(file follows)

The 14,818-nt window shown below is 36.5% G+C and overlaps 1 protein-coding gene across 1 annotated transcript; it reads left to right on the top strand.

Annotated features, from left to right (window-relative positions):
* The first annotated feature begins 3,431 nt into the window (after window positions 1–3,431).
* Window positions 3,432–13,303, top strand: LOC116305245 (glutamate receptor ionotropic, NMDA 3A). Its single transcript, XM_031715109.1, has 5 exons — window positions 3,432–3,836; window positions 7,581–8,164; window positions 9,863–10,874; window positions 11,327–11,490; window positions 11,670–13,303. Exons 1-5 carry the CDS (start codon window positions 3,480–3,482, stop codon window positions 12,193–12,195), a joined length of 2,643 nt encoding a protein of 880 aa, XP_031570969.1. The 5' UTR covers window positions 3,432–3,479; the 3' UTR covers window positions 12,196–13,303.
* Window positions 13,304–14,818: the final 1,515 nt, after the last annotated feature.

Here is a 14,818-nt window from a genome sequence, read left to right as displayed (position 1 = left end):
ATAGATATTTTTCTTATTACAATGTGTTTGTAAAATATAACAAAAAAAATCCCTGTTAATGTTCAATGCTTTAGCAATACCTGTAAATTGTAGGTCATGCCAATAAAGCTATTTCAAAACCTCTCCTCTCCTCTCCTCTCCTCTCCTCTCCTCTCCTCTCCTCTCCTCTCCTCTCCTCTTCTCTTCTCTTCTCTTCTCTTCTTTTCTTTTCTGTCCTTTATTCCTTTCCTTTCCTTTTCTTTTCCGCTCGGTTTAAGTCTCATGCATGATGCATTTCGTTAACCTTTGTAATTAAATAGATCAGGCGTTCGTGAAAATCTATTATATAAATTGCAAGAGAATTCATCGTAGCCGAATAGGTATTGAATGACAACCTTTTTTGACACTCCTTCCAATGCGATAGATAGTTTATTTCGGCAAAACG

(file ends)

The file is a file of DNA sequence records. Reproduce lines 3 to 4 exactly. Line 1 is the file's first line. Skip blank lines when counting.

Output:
* The first annotated feature begins 3,431 nt into the window (after window positions 1–3,431).
* Window positions 3,432–13,303, top strand: LOC116305245 (glutamate receptor ionotropic, NMDA 3A). Its single transcript, XM_031715109.1, has 5 exons — window positions 3,432–3,836; window positions 7,581–8,164; window positions 9,863–10,874; window positions 11,327–11,490; window positions 11,670–13,303. Exons 1-5 carry the CDS (start codon window positions 3,480–3,482, stop codon window positions 12,193–12,195), a joined length of 2,643 nt encoding a protein of 880 aa, XP_031570969.1. The 5' UTR covers window positions 3,432–3,479; the 3' UTR covers window positions 12,196–13,303.